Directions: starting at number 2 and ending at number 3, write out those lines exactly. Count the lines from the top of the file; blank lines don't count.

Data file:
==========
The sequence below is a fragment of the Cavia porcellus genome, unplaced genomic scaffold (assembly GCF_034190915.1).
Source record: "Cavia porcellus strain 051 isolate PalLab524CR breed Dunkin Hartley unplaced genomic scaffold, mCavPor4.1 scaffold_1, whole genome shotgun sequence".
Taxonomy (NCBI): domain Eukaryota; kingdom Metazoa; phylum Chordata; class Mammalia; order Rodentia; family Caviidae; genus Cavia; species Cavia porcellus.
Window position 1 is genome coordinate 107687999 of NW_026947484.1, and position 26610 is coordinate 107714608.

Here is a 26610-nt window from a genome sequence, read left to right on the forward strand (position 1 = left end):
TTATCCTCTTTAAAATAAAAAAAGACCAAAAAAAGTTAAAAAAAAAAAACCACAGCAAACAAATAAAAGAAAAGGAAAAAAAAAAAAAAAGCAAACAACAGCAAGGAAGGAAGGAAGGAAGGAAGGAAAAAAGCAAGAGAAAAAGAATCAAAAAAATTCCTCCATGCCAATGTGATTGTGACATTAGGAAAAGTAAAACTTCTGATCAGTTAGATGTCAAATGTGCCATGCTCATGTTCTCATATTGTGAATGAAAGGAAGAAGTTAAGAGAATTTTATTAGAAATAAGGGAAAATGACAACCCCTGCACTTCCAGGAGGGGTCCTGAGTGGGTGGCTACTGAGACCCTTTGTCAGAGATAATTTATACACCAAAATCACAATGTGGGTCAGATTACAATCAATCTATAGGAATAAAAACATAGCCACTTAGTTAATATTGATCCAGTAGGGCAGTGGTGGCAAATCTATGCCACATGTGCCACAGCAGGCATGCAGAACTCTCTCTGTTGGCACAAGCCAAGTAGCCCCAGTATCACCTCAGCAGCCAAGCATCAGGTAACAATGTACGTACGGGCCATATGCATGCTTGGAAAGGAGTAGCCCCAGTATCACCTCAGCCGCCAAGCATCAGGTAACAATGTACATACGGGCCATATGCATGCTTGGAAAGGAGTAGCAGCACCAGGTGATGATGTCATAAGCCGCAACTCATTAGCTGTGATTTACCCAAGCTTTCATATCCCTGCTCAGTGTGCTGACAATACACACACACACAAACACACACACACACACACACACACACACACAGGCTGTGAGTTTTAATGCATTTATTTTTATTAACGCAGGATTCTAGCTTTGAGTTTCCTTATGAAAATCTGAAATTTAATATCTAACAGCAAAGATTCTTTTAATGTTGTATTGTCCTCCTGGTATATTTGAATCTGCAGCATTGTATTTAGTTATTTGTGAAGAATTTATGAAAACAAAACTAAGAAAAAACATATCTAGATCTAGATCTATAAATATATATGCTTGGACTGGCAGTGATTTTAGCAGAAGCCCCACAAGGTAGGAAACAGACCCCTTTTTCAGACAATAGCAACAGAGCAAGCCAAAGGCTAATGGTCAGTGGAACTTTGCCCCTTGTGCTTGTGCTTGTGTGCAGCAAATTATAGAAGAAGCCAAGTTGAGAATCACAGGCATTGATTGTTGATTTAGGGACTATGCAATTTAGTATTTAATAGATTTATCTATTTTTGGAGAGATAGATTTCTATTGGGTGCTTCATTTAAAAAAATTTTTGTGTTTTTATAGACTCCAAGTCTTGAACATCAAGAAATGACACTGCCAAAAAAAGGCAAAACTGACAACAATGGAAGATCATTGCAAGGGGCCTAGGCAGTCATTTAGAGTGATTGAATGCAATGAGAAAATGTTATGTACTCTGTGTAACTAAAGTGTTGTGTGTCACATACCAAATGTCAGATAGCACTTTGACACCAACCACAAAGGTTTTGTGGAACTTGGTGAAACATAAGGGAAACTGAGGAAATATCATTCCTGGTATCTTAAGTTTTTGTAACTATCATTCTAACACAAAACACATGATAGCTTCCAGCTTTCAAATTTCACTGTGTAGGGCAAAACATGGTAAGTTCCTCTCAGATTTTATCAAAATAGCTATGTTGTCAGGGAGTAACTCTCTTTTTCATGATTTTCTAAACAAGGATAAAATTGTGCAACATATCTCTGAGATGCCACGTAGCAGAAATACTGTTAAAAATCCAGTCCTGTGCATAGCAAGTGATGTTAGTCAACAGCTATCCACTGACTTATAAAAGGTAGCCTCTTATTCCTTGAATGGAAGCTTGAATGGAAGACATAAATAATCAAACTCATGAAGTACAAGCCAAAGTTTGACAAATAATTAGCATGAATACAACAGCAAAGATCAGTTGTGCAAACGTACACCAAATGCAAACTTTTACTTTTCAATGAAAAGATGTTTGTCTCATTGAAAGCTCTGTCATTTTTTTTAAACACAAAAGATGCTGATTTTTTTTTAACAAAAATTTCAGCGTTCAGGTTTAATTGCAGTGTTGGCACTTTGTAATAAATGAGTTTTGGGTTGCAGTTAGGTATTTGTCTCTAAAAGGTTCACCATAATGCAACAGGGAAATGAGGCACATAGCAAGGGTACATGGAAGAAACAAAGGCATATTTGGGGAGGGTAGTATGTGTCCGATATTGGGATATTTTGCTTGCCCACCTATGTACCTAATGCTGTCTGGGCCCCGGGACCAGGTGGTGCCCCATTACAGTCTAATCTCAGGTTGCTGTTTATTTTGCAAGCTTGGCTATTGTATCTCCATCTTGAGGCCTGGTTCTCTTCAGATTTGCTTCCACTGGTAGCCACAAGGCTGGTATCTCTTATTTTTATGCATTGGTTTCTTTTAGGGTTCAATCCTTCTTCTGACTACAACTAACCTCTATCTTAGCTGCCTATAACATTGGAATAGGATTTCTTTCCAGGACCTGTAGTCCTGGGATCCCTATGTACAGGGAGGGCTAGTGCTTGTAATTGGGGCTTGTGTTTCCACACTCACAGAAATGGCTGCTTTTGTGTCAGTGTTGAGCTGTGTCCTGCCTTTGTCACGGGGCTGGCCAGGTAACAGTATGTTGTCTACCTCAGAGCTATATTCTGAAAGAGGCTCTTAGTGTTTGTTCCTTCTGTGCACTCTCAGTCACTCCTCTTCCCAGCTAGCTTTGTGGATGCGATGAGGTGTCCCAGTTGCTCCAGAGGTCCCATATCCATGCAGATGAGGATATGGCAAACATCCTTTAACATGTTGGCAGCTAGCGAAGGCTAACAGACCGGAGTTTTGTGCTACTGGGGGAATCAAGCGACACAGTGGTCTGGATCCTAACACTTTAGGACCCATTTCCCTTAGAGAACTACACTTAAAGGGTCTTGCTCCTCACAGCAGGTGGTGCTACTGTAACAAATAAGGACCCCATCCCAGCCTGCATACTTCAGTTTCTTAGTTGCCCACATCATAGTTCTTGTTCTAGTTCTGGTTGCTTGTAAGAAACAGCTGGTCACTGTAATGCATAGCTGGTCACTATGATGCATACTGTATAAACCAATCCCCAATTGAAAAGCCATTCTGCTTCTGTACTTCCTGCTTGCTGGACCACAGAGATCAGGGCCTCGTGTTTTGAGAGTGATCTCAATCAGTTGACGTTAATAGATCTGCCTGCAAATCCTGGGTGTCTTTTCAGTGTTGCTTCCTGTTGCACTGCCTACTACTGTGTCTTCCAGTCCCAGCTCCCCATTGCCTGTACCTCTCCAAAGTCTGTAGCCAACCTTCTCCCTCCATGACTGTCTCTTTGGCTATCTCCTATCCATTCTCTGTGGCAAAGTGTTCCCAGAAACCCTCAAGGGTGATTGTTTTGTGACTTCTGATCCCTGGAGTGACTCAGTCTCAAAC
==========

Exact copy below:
Source record: "Cavia porcellus strain 051 isolate PalLab524CR breed Dunkin Hartley unplaced genomic scaffold, mCavPor4.1 scaffold_1, whole genome shotgun sequence".
Taxonomy (NCBI): domain Eukaryota; kingdom Metazoa; phylum Chordata; class Mammalia; order Rodentia; family Caviidae; genus Cavia; species Cavia porcellus.